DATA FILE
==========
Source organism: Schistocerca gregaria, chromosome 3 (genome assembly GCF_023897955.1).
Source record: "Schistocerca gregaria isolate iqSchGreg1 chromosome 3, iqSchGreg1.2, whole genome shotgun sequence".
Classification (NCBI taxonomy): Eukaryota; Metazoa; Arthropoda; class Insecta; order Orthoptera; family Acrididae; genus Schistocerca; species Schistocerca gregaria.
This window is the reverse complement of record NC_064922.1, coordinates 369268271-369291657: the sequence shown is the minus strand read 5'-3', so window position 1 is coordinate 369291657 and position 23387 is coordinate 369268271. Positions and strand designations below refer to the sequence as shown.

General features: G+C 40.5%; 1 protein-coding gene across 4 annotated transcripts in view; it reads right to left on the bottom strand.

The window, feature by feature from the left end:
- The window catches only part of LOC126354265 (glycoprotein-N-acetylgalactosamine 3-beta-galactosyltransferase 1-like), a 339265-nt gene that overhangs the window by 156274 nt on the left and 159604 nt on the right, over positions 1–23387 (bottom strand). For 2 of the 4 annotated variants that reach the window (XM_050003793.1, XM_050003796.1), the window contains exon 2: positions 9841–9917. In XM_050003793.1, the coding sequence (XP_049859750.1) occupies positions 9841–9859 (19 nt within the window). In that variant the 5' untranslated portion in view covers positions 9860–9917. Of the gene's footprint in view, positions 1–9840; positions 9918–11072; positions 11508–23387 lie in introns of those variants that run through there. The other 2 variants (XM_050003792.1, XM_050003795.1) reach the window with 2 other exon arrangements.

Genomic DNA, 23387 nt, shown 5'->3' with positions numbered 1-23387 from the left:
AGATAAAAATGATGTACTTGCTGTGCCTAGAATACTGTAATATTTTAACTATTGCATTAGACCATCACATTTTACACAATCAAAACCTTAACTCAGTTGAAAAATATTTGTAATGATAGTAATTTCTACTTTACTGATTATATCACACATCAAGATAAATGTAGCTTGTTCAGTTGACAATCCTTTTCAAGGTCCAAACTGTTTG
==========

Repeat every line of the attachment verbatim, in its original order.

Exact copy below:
Source organism: Schistocerca gregaria, chromosome 3 (genome assembly GCF_023897955.1).
Source record: "Schistocerca gregaria isolate iqSchGreg1 chromosome 3, iqSchGreg1.2, whole genome shotgun sequence".
Classification (NCBI taxonomy): Eukaryota; Metazoa; Arthropoda; class Insecta; order Orthoptera; family Acrididae; genus Schistocerca; species Schistocerca gregaria.
This window is the reverse complement of record NC_064922.1, coordinates 369268271-369291657: the sequence shown is the minus strand read 5'-3', so window position 1 is coordinate 369291657 and position 23387 is coordinate 369268271. Positions and strand designations below refer to the sequence as shown.

General features: G+C 40.5%; 1 protein-coding gene across 4 annotated transcripts in view; it reads right to left on the bottom strand.

The window, feature by feature from the left end:
- The window catches only part of LOC126354265 (glycoprotein-N-acetylgalactosamine 3-beta-galactosyltransferase 1-like), a 339265-nt gene that overhangs the window by 156274 nt on the left and 159604 nt on the right, over positions 1–23387 (bottom strand). For 2 of the 4 annotated variants that reach the window (XM_050003793.1, XM_050003796.1), the window contains exon 2: positions 9841–9917. In XM_050003793.1, the coding sequence (XP_049859750.1) occupies positions 9841–9859 (19 nt within the window). In that variant the 5' untranslated portion in view covers positions 9860–9917. Of the gene's footprint in view, positions 1–9840; positions 9918–11072; positions 11508–23387 lie in introns of those variants that run through there. The other 2 variants (XM_050003792.1, XM_050003795.1) reach the window with 2 other exon arrangements.

Genomic DNA, 23387 nt, shown 5'->3' with positions numbered 1-23387 from the left:
AGATAAAAATGATGTACTTGCTGTGCCTAGAATACTGTAATATTTTAACTATTGCATTAGACCATCACATTTTACACAATCAAAACCTTAACTCAGTTGAAAAATATTTGTAATGATAGTAATTTCTACTTTACTGATTATATCACACATCAAGATAAATGTAGCTTGTTCAGTTGACAATCCTTTTCAAGGTCCAAACTGTTTG